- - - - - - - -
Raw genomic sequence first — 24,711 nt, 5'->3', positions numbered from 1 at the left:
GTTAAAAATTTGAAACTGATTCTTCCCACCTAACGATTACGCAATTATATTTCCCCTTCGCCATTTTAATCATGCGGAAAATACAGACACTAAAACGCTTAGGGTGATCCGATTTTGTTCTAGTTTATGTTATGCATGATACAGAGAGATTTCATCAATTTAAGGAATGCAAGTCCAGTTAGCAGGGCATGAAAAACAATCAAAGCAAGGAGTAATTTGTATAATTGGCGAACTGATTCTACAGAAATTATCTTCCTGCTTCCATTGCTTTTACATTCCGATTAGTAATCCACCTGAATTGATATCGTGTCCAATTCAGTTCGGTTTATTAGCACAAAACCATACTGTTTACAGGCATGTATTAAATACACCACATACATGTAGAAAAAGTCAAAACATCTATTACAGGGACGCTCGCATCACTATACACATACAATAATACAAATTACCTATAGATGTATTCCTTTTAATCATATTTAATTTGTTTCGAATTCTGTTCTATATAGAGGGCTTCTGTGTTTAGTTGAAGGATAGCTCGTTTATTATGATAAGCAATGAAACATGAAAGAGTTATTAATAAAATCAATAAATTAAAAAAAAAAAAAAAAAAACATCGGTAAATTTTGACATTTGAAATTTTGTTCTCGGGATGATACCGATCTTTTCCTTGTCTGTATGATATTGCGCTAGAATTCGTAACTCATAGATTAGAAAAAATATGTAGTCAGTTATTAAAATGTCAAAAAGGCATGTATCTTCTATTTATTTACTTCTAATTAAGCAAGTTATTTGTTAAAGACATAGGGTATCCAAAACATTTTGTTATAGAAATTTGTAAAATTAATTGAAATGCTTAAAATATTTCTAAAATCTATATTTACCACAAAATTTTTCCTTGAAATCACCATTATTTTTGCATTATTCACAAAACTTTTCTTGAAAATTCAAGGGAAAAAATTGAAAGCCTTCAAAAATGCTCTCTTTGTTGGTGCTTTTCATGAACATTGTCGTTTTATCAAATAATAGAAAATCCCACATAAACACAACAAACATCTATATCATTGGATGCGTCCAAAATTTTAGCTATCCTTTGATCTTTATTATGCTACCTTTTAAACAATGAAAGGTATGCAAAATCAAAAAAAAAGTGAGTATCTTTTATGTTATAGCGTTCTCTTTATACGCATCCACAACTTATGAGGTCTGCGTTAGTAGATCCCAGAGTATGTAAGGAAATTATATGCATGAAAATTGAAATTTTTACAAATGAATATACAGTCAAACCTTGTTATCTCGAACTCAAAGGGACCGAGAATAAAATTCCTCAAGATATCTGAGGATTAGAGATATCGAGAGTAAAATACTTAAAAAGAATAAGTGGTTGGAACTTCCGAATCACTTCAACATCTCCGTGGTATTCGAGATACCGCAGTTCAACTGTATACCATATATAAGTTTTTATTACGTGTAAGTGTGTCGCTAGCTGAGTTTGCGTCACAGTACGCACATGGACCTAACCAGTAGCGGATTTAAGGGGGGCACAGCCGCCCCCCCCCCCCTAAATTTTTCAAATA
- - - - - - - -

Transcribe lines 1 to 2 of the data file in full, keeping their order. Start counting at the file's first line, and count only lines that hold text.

Raw genomic sequence first — 24,711 nt, 5'->3', positions numbered from 1 at the left:
GTTAAAAATTTGAAACTGATTCTTCCCACCTAACGATTACGCAATTATATTTCCCCTTCGCCATTTTAATCATGCGGAAAATACAGACACTAAAACGCTTAGGGTGATCCGATTTTGTTCTAGTTTATGTTATGCATGATACAGAGAGATTTCATCAATTTAAGGAATGCAAGTCCAGTTAGCAGGGCATGAAAAACAATCAAAGCAAGGAGTAATTTGTATAATTGGCGAACTGATTCTACAGAAATTATCTTCCTGCTTCCATTGCTTTTACATTCCGATTAGTAATCCACCTGAATTGATATCGTGTCCAATTCAGTTCGGTTTATTAGCACAAAACCATACTGTTTACAGGCATGTATTAAATACACCACATACATGTAGAAAAAGTCAAAACATCTATTACAGGGACGCTCGCATCACTATACACATACAATAATACAAATTACCTATAGATGTATTCCTTTTAATCATATTTAATTTGTTTCGAATTCTGTTCTATATAGAGGGCTTCTGTGTTTAGTTGAAGGATAGCTCGTTTATTATGATAAGCAATGAAACATGAAAGAGTTATTAATAAAATCAATAAATTAAAAAAAAAAAAAAAAAAACATCGGTAAATTTTGACATTTGAAATTTTGTTCTCGGGATGATACCGATCTTTTCCTTGTCTGTATGATATTGCGCTAGAATTCGTAACTCATAGATTAGAAAAAATATGTAGTCAGTTATTAAAATGTCAAAAAGGCATGTATCTTCTATTTATTTACTTCTAATTAAGCAAGTTATTTGTTAAAGACATAGGGTATCCAAAACATTTTGTTATAGAAATTTGTAAAATTAATTGAAATGCTTAAAATATTTCTAAAATCTATATTTACCACAAAATTTTTCCTTGAAATCACCATTATTTTTGCATTATTCACAAAACTTTTCTTGAAAATTCAAGGGAAAAAATTGAAAGCCTTCAAAAATGCTCTCTTTGTTGGTGCTTTTCATGAACATTGTCGTTTTATCAAATAATAGAAAATCCCACATAAACACAACAAACATCTATATCATTGGATGCGTCCAAAATTTTAGCTATCCTTTGATCTTTATTATGCTACCTTTTAAACAATGAAAGGTATGCAAAATCAAAAAAAAAGTGAGTATCTTTTATGTTATAGCGTTCTCTTTATACGCATCCACAACTTATGAGGTCTGCGTTAGTAGATCCCAGAGTATGTAAGGAAATTATATGCATGAAAATTGAAATTTTTACAAATGAATATACAGTCAAACCTTGTTATCTCGAACTCAAAGGGACCGAGAATAAAATTCCTCAAGATATCTGAGGATTAGAGATATCGAGAGTAAAATACTTAAAAAGAATAAGTGGTTGGAACTTCCGAATCACTTCAACATCTCCGTGGTATTCGAGATACCGCAGTTCAACTGTATACCATATATAAGTTTTTATTACGTGTAAGTGTGTCGCTAGCTGAGTTTGCGTCACAGTACGCACATGGACCTAACCAGTAGCGGATTTAAGGGGGGCACAGCCGCCCCCCCCCCCCTAAATTTTTCAAATA